Sunday, May 16, 2010

Review: Knoxville 1863

Knoxville 1863: A Novel
By Dick Stanley

By late November 1863 the fate of East Tennessee was held in the balance. A detachment from the Army of Northern Virginia under Lieutenant General James Longstreet was sent to Knoxville to prevent the Union Army of the Ohio under Ambrose Burnside from moving to support the Union forces at Chattanooga who were besieged by Braxton Bragg’s Confederate Army of Tennessee.

Union Engineers constructed several bastioned earthwork fortifications around Knoxville. One of these was Fort Sanders. Directly west of town, it was a salient in the line of earthworks which surrounded Knoxville on three sides. The fort was protected by a ditch that was twelve feet wide and eight feet deep with a vertical wall of red clay that rose nearly fifteen feet above the ditch.

It is during this time and at this place that Dick Stanley has set his second book, the appropriately named novel, “Knoxville 1863.” Mr. Stanley has taken a unique approach to telling the story of Longstreet’s failed attack on Fort Sanders. His narrative follows the linear chronology of the attack on and defense of the fort, but the story is told from several different view points: inside and outside the fort, civilian and soldier, from both the Union and Confederate points of view. This method of storytelling is both the novel’s greatest asset, as well as its greatest weakness, as it gives Mr. Stanley’s readers a multilayered understanding of what is happening at all points, but there is no one central character to follow through the narrative, which can overwhelm and loose its reader.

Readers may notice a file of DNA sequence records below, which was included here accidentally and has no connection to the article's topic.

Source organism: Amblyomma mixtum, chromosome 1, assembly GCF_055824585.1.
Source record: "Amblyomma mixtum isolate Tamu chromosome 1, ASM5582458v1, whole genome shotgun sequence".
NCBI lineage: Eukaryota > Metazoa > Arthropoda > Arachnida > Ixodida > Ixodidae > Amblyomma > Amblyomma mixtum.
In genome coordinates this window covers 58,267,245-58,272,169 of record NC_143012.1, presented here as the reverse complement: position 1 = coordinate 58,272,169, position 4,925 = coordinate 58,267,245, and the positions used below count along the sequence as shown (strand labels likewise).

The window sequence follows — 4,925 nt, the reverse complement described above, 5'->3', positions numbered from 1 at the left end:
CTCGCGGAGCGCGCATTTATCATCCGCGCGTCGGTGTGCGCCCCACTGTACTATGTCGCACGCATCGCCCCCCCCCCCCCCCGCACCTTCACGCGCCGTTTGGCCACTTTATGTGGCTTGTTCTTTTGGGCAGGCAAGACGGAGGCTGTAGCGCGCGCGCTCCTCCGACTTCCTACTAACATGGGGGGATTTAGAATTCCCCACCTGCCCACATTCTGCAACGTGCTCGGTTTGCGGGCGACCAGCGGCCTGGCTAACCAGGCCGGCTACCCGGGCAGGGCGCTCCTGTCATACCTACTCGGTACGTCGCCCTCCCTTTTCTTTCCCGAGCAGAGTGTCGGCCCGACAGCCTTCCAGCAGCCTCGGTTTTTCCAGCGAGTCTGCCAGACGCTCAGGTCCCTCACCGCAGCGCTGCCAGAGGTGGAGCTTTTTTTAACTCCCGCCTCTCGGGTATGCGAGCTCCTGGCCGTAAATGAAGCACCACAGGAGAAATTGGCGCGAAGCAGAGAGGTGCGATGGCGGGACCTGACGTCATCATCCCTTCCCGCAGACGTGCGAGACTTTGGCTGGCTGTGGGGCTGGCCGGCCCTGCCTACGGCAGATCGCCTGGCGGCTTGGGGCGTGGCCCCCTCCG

In his afterward, Mr. Stanley, takes the time to point out the real historical characters and summarizes what became of them. He also includes a brief discussion of the sources he used in researching the novel. Mr. Stanley has certainly done his homework; his novel rests on a solid foundation of historical facts. It is well written & a joy to read.

ISBN 978-1451580310, CreateSpace, © 2010, Paperback, 230 pages, $7.98

1 comment:

Dick Stanley said...

Thank you for the kind words, Jim. I do appreciate your time and effort.